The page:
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North Korea's Supreme leader Kim Jong-Un reportedly watched the latest test (File Photo)[/caption]
North Korea on Saturday said it has successfully tested a new intercontinental ballistic rocket
engine that will give it the ability to stage nuclear strikes on the United States.
The engine's ground test, if true, would be a big step forward for the North's nuclear weapons program, which saw its fourth atomic test earlier this year.
But the North may still need a good deal of work before it can hit the US mainland with nuclear missiles. South Korean officials say North Korea doesn't yet have a reliable intercontinental ballistic missile, let alone the ability to arm it with a nuclear warhead.
The test, announced by the North's official Korean Central News Agency, is only the latest in a string of what Washington and its allies consider North Korean provocations, including last month's launch of a medium-range ballistic missile that violated UN Security Council resolutions that prohibit any ballistic activities by North Korea.
It was the North's first medium-range missile launch since early 2014.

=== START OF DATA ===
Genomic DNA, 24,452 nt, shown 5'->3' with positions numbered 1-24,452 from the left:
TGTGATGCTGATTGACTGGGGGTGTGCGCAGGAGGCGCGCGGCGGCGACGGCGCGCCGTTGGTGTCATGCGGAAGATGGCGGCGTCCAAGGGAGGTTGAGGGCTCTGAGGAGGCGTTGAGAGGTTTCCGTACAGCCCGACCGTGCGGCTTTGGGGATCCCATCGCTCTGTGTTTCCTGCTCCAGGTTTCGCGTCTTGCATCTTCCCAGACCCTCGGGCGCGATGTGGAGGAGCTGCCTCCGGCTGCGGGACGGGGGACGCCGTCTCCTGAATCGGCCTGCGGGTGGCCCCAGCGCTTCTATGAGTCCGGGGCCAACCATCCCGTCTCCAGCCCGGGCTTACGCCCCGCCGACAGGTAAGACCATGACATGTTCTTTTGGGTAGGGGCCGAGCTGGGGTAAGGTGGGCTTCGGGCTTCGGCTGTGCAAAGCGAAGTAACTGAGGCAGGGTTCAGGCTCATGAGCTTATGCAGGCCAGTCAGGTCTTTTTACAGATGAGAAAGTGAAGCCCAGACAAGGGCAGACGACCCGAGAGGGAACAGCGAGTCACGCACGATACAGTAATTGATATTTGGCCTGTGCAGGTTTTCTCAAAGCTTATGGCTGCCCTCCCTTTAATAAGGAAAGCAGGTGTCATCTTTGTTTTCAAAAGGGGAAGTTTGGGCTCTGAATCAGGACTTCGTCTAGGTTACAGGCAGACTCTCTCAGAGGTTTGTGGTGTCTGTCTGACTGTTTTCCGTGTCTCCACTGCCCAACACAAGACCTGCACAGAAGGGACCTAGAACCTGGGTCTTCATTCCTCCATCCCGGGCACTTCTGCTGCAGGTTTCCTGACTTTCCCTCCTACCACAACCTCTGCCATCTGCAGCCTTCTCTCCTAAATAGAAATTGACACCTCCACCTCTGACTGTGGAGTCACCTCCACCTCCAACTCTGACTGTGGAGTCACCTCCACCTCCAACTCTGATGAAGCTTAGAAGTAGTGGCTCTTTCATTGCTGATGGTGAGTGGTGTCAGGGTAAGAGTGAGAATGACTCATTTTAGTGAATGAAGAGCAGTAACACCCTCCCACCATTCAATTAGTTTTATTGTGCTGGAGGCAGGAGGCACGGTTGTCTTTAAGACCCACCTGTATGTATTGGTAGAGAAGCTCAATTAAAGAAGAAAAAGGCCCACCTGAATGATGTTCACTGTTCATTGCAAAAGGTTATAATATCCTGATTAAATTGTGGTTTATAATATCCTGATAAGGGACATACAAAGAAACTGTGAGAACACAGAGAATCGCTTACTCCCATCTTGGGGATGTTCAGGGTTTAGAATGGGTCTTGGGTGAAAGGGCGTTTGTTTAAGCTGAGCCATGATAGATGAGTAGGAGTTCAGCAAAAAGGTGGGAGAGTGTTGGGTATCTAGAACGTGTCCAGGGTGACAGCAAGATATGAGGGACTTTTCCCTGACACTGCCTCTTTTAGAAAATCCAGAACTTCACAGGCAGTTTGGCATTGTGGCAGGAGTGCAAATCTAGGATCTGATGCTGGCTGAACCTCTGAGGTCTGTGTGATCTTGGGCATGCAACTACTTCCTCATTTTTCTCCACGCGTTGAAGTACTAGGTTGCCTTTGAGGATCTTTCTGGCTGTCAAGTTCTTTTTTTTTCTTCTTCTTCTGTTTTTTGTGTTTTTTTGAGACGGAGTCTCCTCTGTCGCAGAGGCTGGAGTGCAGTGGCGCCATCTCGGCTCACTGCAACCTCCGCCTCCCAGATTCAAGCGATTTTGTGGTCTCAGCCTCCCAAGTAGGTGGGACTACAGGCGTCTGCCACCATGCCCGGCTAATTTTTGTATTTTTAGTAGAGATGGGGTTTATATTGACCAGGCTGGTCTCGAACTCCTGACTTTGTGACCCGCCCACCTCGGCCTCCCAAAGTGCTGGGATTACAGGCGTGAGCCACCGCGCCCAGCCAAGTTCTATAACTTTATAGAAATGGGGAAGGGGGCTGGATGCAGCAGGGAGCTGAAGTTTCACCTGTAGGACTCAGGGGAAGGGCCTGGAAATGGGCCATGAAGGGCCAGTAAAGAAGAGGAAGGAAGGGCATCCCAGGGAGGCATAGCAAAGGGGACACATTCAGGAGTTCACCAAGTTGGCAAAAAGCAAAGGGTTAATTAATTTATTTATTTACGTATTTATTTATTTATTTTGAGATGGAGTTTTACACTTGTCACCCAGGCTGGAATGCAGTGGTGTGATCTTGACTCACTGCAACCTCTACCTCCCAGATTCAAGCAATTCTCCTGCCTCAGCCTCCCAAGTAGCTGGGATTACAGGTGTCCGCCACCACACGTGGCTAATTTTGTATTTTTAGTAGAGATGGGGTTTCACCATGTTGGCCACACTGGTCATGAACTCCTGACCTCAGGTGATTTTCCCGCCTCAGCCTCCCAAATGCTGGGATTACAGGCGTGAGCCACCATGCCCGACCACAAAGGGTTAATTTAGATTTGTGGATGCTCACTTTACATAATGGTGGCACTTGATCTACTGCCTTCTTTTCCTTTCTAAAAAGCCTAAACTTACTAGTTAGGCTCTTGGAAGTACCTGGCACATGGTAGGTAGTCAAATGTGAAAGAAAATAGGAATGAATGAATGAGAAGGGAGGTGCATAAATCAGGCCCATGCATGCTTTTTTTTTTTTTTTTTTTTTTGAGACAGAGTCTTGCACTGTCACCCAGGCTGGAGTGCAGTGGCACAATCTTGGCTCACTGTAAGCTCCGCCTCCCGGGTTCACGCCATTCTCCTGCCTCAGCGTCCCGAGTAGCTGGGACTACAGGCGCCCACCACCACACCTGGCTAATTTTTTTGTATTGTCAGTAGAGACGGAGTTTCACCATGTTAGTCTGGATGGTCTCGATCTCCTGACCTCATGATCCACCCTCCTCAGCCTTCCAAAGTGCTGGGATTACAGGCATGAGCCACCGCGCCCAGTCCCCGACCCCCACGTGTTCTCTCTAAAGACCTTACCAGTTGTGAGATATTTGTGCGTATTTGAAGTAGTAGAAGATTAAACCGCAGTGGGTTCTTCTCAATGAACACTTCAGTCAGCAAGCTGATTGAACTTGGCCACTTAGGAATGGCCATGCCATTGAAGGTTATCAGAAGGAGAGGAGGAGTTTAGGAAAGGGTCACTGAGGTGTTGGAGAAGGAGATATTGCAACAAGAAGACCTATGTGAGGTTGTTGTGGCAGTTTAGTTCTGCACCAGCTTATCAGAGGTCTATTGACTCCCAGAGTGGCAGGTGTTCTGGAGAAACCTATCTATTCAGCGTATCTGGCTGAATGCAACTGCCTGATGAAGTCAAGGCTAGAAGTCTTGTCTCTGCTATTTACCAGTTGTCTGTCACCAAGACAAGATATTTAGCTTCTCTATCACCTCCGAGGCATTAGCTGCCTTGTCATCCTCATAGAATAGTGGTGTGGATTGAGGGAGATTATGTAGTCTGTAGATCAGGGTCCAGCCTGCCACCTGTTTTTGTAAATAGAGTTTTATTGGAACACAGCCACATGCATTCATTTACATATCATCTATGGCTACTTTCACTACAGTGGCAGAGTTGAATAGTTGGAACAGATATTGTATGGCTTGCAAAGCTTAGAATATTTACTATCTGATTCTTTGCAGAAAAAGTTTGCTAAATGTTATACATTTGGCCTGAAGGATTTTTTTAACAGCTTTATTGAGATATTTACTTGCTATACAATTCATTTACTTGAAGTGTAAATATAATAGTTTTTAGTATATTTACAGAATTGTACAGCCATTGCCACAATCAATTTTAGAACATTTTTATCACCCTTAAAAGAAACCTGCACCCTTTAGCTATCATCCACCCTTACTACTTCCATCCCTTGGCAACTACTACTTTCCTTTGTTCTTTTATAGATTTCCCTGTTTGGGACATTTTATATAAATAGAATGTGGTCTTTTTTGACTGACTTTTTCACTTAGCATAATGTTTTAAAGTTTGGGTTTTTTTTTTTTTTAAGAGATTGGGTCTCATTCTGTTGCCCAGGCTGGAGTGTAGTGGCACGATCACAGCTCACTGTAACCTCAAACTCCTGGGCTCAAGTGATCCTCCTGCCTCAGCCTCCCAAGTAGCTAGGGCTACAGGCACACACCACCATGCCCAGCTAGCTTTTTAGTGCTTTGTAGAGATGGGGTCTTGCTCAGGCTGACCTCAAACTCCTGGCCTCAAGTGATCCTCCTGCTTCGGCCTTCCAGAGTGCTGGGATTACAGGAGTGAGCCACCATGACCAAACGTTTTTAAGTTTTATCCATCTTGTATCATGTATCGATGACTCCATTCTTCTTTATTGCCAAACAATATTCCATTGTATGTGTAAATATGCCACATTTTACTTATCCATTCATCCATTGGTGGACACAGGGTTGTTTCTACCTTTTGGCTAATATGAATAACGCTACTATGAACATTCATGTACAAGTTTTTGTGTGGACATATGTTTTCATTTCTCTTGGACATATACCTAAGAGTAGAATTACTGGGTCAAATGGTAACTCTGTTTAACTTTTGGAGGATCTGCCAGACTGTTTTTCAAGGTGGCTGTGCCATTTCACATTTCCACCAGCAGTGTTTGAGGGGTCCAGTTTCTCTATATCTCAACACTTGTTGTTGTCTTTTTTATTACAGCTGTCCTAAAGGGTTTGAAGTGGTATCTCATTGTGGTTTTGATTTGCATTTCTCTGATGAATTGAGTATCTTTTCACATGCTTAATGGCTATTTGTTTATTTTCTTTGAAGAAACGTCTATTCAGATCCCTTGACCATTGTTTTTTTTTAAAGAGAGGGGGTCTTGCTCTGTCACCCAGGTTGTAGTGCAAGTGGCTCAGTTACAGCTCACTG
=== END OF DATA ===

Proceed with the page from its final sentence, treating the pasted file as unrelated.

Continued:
In Washington, State Department spokesman Mark Toner called on North Korea to "refrain from actions and rhetoric that further destabilize the region and focus instead on taking concrete steps toward fulfilling its commitments and international obligations."
The North has also threatened pre-emptive nuclear strikes against Washington and Seoul and fired short-range missiles and artillery into the sea in an apparent response to ongoing
U.S.-South Korean military drills and tough U.N. sanctions imposed over the recent nuclear test and a long-range rocket launch earlier this year.
Some analysts think young leader Kim Jong Un's belligerent stance is linked to a major ruling party congress next month meant to further cement his grip on power.
The outside pressure and anger caused by bombastic threats and repeated nuclear-related tests, the argument goes, is meant to rally the North Korean people around Kim as he stands up to powerful enemies trying to crush the North.
It is also possible that such efforts to promote military accomplishments to domestic audience are meant to make up for a lack of tangible economic achievements ahead of the Workers' Party congress, the first since 1980, said Kim Dong-yub, a North Korean expert at Seoul's Institute for Far Eastern Studies.
With typical rhetorical flourish, the North's KCNA said that the North Korean leader was delighted as the "high-power" rocket engine spewed out "huge flames with (a) deafening boom" during the ground test at the Sohae Space Center in the country's northwest, the site of its February long-range rocket launch.
KCNA did not say when the test was conducted. The agency quoted Kim as saying that the North can now tip intercontinental ballistic missiles with more powerful nuclear warheads that could keep the US mainland within striking distance and "reduce them to ashes so that they may not survive in our planet."